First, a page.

Firstly, we should add stages defination to the top of the .gitlab-ci.yml file:

stages:
  - prebuild
  # - test # For future work
  - build
  # - deploy # For future work

Secondly, constructing builder should be move to the new stage prebuild:

construct_builder:
  stage: prebuild
  image: docker:stable
  services:
    - docker:dind
  only:
    changes:
      - Dockerfile
      - Dockerfile.builder
      - Gemfile
      - Gemfile.lock
      - package.json
      - yarn.lock
  variables:
    BUILDER_IMAGE_TAG: $CI_REGISTRY_IMAGE/builder:latest
  before_script:
    - docker login -u gitlab-ci-token -p $CI_JOB_TOKEN $CI_REGISTRY
  script:
    - docker pull $BUILDER_IMAGE_TAG || echo "No pre-built image found."
    - docker build --cache-from $BUILDER_IMAGE_TAG -t $BUILDER_IMAGE_TAG -f Dockerfile.builder . || docker build -t $BUILDER_IMAGE_TAG -f Dockerfile.builder .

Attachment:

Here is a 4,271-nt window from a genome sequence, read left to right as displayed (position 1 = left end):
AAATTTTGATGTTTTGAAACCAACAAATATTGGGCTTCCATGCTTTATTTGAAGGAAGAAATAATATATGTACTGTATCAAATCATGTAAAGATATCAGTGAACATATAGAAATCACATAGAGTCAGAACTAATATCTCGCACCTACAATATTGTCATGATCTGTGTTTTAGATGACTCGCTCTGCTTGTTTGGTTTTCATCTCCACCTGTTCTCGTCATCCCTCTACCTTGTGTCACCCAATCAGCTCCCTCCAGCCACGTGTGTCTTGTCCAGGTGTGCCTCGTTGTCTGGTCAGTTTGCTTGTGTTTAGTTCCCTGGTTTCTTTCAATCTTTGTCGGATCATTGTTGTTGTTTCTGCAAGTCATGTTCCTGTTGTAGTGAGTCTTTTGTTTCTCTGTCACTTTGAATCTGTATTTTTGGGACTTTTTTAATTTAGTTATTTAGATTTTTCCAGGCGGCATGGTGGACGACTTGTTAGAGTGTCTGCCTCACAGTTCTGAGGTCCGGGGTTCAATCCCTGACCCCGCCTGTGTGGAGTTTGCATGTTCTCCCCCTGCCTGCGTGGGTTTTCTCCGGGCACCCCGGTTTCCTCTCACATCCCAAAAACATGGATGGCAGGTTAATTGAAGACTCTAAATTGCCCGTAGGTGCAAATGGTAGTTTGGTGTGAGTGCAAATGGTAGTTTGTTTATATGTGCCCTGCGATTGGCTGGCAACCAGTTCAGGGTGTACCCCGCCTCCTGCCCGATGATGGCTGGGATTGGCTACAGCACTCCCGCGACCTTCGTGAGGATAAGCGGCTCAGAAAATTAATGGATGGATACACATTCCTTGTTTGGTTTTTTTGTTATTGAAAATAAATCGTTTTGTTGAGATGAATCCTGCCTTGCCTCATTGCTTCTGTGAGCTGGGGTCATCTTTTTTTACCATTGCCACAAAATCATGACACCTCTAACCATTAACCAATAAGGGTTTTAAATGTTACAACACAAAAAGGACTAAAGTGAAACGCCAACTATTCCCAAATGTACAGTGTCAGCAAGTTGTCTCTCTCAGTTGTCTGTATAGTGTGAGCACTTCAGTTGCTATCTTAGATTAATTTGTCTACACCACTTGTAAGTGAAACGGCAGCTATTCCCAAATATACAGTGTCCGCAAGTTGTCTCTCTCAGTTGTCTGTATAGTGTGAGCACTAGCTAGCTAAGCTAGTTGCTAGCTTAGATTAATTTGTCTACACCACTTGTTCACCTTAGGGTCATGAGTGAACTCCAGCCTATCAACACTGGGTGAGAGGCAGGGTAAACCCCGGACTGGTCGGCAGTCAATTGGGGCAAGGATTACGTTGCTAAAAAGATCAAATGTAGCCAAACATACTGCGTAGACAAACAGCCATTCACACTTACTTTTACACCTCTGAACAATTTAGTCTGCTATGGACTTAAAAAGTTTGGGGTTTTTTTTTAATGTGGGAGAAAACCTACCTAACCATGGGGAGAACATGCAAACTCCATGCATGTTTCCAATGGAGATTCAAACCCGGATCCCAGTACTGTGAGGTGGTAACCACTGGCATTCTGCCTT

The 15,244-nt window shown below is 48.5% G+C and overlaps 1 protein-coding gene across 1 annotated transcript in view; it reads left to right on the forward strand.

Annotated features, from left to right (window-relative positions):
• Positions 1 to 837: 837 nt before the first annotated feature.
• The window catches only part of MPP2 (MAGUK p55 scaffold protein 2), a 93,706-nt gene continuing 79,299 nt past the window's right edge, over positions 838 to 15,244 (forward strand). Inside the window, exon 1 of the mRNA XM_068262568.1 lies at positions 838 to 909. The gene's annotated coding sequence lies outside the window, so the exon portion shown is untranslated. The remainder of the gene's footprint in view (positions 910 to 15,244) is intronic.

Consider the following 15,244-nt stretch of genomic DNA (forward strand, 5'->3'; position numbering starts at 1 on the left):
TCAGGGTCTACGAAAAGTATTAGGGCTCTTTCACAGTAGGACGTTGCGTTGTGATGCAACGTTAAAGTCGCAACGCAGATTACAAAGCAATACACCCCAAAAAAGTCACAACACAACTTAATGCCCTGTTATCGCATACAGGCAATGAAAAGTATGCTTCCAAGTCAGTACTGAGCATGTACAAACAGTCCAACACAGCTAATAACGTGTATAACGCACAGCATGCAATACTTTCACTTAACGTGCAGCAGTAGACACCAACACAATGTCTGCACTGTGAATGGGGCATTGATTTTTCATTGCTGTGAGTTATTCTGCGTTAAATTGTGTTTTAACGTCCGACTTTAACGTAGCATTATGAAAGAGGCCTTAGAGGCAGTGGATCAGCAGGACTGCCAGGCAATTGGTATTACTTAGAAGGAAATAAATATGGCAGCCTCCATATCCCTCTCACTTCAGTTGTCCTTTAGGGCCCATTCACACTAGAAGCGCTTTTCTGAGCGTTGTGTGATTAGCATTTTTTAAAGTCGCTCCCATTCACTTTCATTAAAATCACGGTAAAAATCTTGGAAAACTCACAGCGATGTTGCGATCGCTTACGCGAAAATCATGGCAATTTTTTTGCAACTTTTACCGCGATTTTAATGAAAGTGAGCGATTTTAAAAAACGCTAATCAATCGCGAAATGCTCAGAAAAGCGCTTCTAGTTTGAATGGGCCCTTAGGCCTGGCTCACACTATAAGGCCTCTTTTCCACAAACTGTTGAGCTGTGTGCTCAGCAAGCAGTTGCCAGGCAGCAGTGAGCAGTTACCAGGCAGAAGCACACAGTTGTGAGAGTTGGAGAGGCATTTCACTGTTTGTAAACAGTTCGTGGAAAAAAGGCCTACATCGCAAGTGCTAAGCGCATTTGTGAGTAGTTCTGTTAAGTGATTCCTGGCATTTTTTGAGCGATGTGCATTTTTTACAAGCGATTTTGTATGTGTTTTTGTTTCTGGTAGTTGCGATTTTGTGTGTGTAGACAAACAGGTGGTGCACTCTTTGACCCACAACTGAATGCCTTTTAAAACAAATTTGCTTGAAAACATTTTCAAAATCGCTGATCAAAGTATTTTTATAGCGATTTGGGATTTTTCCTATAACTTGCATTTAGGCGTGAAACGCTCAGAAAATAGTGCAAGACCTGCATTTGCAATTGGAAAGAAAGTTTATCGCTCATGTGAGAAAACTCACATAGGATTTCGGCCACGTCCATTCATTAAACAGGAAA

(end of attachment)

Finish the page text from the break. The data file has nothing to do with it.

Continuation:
- docker push $BUILDER_IMAGE_TAG

Please note that we keep using the latest tag for the latest image for simplicity. You might change it to suit your needs.

As a result, we can simplify the job build_image:

build_image:
  # ...
  script:
    - docker pull $BUILDER_IMAGE_TAG
    - docker build --build-arg BUILDER_IMAGE_TAG=${BUILDER_IMAGE_TAG} -t $IMAGE_TAG .
    - docker push $IMAGE_TAG

Similarly, we can also apply this to the build_reverse_proxy job. The stage should be changed to prebuild in case the job for construct_builder fails. In this edge case, if there is any change of the reverse proxy code, the build_reverse_proxy won’t be triggered.

build_reverse_proxy:
  stage: prebuild
  # ...
  only:
    changes:
      - misc/reverse_proxy/**/*
      - misc/reverse_proxy/Dockerfile
  # ...